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Collaborating to Improve Academic Progress: A Success Story
Submitted by: Danielle Ballantyne
When the Department of Education issued new requirements for Satisfactory Academic Progress (SAP) for Title IV funds in 2011, it meant significant adjustments to an already challenging process at many schools. SAP has long been a tool for keeping students on-track toward their academic goals while ensuring the responsible use of Title IV funds. However, because SAP bridges both the academic and financial sides of student services, it requires a well-coordinated, concerted effort by multiple areas of the institution. The key to implementing SAP is effective interdepartmental collaboration to help students succeed.
Connecting Academics and Financial Aid
For example, five weeks into the 15-week term, students who show one or more interim grades below a certain level are instructed to meet with an academic advisor. These students also receive automated phone reminders about the numerous available AACC resources, activities, and workshops available to help improve their academic performance and future planning. Financial aid recipients receive a follow-up e-mail reiterating the importance of meeting with the advisor and resolving academic problems. This email reminds the student that failure to meet with an advisor can negatively impact any future appeal decisions. Outreach from both the financial aid office and CARS increases the possibility that students will respond while there is still time to resolve their academic problems.
New Regulations Require Revisions
We started by evaluating students' academic performance more frequently. Assessing SAP after each payment period allows AACC to monitor student success more closely and to more quickly notify students of available interventions and potential consequences of inaction.
We then developed a new approach to working with students who fail to meet SAP based on these more frequent assessments. When students fail to achieve at least a 67 percent completion rate and a minimum GPA of 2.0, their financial aid eligibility is suspended. Students may appeal each financial aid suspension.
The first time a financial aid recipient does not meet SAP, he or she must complete a financial aid Academic Success Plan with an academic advisor. The advisor identifies required courses needed to complete the program, sets an anticipated completion or graduation date, reviews the student's academic history, and discusses instructional formats that may be too challenging. The advisor recommends various student success activities specific to the student's needs, and may even recommend limiting the number of credits to be attempted in the upcoming term. The student then submits an appeal letter, documentation of extenuating circumstances, and the Academic Success Plan to the financial aid office for consideration in determining future eligibility for financial aid.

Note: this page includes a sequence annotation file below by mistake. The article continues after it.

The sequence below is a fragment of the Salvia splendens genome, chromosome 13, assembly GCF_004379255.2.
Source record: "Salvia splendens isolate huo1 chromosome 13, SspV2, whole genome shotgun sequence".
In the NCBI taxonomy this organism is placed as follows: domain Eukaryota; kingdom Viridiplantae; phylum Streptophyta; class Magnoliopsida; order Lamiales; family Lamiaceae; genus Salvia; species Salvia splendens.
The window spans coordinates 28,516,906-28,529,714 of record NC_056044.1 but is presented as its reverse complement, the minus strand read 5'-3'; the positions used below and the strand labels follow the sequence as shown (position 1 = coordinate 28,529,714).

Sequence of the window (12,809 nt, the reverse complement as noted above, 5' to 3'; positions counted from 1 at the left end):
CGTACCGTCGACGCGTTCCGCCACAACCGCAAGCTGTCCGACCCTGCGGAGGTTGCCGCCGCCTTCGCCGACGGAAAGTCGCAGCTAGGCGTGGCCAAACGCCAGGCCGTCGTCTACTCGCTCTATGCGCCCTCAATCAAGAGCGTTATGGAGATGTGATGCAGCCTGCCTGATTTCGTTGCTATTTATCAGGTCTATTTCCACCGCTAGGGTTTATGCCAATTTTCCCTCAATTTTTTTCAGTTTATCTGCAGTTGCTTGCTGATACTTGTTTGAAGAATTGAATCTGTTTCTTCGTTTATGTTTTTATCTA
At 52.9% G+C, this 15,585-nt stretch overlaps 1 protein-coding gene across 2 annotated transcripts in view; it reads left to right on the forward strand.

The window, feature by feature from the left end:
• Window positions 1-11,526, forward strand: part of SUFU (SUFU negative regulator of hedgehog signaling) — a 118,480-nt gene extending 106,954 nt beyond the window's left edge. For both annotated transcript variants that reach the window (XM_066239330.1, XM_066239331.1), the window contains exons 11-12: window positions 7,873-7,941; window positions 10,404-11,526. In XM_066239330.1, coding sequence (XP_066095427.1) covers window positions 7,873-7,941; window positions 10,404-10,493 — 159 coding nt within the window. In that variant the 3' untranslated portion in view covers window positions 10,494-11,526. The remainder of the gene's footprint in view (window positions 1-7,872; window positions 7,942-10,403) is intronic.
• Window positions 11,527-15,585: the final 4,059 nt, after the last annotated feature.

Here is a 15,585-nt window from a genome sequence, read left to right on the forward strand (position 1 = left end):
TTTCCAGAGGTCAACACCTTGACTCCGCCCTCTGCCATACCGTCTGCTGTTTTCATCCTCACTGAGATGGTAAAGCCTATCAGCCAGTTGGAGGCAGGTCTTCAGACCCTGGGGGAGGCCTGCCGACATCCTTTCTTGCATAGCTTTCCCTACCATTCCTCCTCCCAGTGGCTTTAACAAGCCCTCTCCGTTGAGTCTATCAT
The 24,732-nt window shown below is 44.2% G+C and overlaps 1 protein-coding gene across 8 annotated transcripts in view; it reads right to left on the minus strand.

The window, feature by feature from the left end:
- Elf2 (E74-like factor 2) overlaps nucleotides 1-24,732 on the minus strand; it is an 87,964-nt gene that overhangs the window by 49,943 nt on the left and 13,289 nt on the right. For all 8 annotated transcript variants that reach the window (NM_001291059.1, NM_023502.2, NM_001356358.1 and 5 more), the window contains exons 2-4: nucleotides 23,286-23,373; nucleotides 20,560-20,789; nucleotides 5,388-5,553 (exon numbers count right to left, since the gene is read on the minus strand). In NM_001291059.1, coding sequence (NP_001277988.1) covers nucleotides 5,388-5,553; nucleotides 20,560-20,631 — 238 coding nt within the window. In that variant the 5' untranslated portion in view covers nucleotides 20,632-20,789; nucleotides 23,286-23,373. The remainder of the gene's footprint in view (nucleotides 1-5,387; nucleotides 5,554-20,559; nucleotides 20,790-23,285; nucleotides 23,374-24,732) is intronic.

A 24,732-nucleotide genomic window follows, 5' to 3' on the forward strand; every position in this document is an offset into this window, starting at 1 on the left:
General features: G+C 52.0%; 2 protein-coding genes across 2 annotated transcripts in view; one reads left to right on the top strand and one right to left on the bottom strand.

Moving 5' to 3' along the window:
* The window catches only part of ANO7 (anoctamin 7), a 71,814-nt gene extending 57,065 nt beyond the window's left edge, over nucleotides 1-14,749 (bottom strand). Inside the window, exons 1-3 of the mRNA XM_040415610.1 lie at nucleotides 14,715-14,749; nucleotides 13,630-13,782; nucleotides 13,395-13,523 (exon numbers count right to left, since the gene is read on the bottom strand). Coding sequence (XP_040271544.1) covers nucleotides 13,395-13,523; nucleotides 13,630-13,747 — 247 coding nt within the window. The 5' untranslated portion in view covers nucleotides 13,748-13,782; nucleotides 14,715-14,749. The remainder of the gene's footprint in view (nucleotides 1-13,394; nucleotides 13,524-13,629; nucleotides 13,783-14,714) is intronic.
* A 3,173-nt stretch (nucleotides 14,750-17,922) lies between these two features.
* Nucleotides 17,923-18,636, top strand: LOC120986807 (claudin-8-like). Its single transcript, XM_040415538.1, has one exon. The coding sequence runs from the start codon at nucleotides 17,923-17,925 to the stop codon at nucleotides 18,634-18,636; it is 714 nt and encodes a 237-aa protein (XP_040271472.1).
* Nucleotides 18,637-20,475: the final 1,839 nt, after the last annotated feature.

Students who continue to fail to meet SAP requirements after submitting their first financial aid Academic Success Plan must submit an additional appeal and supporting documentation. If the student's program of study has changed, he or she must meet with an academic advisor to complete an updated Academic Success Plan. Future aid eligibility depends on the student's compliance with these requirements as well as recommendations from the initial academic success plan.
The financial aid office reviews the circumstances outlined in the appeal, any supporting documentation, and comments received from the academic advisor. The financial aid office may impose registration restrictions on a student who demonstrates the inability to balance school requirements with life events. For example, we've noted that an increasing number of students are struggling academically due to working multiple jobs, being laid-off, maintaining a household, or caring for elderly parents. The registration restriction permits academic advisors to work with these students to create a realistic course schedule with the greatest possibility of achieving academic success.
Collaboration among Institutions
We decided on a case-by-case basis whether to grant these students some level of probation or deny the appeal with the opportunity to complete at least six credits at their own expense before re-appealing. We now have in place a systematic, manual process to request and review academic transcripts whenever we note potential problems. Our goal is to begin monitoring and assisting these students when they first enroll in AACC by requiring an Academic Success Plan and starting them at a level of probation.
Awareness of Pell runners led Maryland community colleges to collaborate on our SAP policies and to coordinate these policies with nearby Northern Virginia community colleges as well. While not all of our SAP policies are identical, this collaboration provides a level of consistency that helps prevent students who fail at one area school from moving to another institution without being held accountable. The addition of the Lifetime Eligibility Used (LEU) requirement in December 2011 and the availability of LEU data via NSLDS have strengthened this approach. Listing LEU information on the ISIR in 2013-14 will help schools to automate the process.
We believe students' success will increase as they become more aware of the impact their successes and failures have on their financial aid eligibility and recognize that they cannot simply transfer and start over. The aggregate Pell and loan abuses we have seen should diminish in the coming years, and should lead to an increase in certificate, associate, and bachelor degree completion.
Joining Forces Benefits Students